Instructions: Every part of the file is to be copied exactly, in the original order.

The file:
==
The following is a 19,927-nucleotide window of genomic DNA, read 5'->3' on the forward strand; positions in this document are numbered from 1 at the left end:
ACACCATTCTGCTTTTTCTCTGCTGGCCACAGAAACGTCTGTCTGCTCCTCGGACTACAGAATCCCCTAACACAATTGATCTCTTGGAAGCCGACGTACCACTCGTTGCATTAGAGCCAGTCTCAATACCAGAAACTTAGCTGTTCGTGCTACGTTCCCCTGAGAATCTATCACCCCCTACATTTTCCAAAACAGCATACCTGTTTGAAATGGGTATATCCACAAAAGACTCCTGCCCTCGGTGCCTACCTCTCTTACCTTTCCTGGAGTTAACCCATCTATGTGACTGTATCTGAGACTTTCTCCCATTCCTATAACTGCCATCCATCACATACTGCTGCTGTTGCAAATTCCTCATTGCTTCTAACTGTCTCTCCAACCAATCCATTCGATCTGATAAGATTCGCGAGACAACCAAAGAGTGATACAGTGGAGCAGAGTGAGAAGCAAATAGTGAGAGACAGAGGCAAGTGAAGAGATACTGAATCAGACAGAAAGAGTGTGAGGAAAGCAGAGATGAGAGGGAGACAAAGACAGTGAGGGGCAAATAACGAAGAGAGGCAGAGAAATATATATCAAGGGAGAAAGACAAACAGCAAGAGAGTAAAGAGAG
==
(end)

The following is a 19,927-nucleotide window of genomic DNA, read 5'->3' on the forward strand; positions in this document are numbered from 1 at the left end:
ACACCATTCTGCTTTTTCTCTGCTGGCCACAGAAACGTCTGTCTGCTCCTCGGACTACAGAATCCCCTAACACAATTGATCTCTTGGAAGCCGACGTACCACTCGTTGCATTAGAGCCAGTCTCAATACCAGAAACTTAGCTGTTCGTGCTACGTTCCCCTGAGAATCTATCACCCCCTACATTTTCCAAAACAGCATACCTGTTTGAAATGGGTATATCCACAAAAGACTCCTGCCCTCGGTGCCTACCTCTCTTACCTTTCCTGGAGTTAACCCATCTATGTGACTGTATCTGAGACTTTCTCCCATTCCTATAACTGCCATCCATCACATACTGCTGCTGTTGCAAATTCCTCATTGCTTCTAACTGTCTCTCCAACCAATCCATTCGATCTGATAAGATTCGCGAGACAACCAAAGAGTGATACAGTGGAGCAGAGTGAGAAGCAAATAGTGAGAGACAGAGGCAAGTGAAGAGATACTGAATCAGACAGAAAGAGTGTGAGGAAAGCAGAGATGAGAGGGAGACAAAGACAGTGAGGGGCAAATAACGAAGAGAGGCAGAGAAATATATATCAAGGGAGAAAGACAAACAGCAAGAGAGTAAAGAGAG